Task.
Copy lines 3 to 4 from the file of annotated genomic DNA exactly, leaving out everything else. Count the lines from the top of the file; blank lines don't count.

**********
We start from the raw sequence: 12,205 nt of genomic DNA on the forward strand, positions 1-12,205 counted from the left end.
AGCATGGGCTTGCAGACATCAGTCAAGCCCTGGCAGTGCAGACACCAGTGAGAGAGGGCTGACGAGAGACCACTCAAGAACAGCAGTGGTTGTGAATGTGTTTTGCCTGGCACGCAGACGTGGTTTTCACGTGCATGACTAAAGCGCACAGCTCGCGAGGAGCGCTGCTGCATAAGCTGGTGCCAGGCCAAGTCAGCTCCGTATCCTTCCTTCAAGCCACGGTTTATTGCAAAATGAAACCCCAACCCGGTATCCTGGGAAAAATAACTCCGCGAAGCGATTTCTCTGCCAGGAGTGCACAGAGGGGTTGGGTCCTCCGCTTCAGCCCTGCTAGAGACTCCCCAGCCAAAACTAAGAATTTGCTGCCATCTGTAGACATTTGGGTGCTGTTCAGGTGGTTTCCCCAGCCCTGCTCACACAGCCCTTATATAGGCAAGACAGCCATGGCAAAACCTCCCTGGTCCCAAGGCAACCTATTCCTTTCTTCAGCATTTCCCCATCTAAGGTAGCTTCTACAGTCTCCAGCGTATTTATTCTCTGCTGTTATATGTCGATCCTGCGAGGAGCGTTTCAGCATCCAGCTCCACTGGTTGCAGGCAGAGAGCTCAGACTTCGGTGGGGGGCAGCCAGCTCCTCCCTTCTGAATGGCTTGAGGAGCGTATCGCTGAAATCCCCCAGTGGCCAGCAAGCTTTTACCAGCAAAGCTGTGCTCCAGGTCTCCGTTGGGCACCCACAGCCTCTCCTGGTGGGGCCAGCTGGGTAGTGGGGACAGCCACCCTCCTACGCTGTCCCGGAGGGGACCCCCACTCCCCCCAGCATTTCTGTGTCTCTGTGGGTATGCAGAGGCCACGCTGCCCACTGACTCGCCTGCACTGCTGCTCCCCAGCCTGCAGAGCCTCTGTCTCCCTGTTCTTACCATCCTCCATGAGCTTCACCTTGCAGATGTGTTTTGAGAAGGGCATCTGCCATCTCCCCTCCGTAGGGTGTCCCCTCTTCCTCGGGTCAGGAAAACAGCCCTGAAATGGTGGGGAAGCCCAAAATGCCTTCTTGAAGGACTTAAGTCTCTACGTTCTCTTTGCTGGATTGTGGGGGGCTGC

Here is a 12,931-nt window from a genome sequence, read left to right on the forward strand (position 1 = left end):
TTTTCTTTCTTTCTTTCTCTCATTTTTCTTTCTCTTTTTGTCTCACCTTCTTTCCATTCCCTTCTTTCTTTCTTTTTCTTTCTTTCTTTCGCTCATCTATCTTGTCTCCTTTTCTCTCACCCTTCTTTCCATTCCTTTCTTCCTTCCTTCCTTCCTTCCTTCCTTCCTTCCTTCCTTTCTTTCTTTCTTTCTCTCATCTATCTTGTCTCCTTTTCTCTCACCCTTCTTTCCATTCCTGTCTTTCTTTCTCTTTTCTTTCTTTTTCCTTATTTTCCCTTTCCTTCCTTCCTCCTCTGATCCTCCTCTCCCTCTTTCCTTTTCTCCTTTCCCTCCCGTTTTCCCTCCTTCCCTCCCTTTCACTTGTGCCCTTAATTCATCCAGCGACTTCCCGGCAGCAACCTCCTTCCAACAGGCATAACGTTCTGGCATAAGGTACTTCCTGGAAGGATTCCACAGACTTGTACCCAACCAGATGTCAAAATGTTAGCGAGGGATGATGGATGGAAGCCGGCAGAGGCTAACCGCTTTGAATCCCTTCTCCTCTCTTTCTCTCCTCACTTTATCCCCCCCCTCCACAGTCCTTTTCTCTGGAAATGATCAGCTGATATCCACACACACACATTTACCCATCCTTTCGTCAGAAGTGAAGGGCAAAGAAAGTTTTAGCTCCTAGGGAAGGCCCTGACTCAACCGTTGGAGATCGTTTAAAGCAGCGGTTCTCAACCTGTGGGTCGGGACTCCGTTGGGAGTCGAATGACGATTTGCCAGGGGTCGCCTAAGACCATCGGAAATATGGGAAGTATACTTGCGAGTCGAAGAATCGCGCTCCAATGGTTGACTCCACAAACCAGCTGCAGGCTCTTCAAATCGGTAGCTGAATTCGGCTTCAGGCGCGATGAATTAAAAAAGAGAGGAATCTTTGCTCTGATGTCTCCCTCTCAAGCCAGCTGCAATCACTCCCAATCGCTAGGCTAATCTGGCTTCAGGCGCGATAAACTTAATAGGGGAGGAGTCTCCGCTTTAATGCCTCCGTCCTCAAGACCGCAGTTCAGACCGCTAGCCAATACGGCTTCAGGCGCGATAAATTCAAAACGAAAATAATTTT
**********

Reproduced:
Here is a 12,931-nt window from a genome sequence, read left to right on the forward strand (position 1 = left end):
TTTTCTTTCTTTCTTTCTCTCATTTTTCTTTCTCTTTTTGTCTCACCTTCTTTCCATTCCCTTCTTTCTTTCTTTTTCTTTCTTTCTTTCGCTCATCTATCTTGTCTCCTTTTCTCTCACCCTTCTTTCCATTCCTTTCTTCCTTCCTTCCTTCCTTCCTTCCTTCCTTCCTTCCTTTCTTTCTTTCTTTCTCTCATCTATCTTGTCTCCTTTTCTCTCACCCTTCTTTCCATTCCTGTCTTTCTTTCTCTTTTCTTTCTTTTTCCTTATTTTCCCTTTCCTTCCTTCCTCCTCTGATCCTCCTCTCCCTCTTTCCTTTTCTCCTTTCCCTCCCGTTTTCCCTCCTTCCCTCCCTTTCACTTGTGCCCTTAATTCATCCAGCGACTTCCCGGCAGCAACCTCCTTCCAACAGGCATAACGTTCTGGCATAAGGTACTTCCTGGAAGGATTCCACAGACTTGTACCCAACCAGATGTCAAAATGTTAGCGAGGGATGATGGATGGAAGCCGGCAGAGGCTAACCGCTTTGAATCCCTTCTCCTCTCTTTCTCTCCTCACTTTATCCCCCCCCTCCACAGTCCTTTTCTCTGGAAATGATCAGCTGATATCCACACACACACATTTACCCATCCTTTCGTCAGAAGTGAAGGGCAAAGAAAGTTTTAGCTCCTAGGGAAGGCCCTGACTCAACCGTTGGAGATCGTTTAAAGCAGCGGTTCTCAACCTGTGGGTCGGGACTCCGTTGGGAGTCGAATGACGATTTGCCAGGGGTCGCCTAAGACCATCGGAAATATGGGAAGTATACTTGCGAGTCGAAGAATCGCGCTCCAATGGTTGACTCCACAAACCAGCTGCAGGCTCTTCAAATCGGTAGCTGAATTCGGCTTCAGGCGCGATGAATTAAAAAAGAGAGGAATCTTTGCTCTGATGTCTCCCTCTCAAGCCAGCTGCAATCACTCCCAATCGCTAGGCTAATCTGGCTTCAGGCGCGATAAACTTAATAGGGGAGGAGTCTCCGCTTTAATGCCTCCGTCCTCAAGACCGCAGTTCAGACCGCTAGCCAATACGGCTTCAGGCGCGATAAATTCAAAACGAAAATAATTTT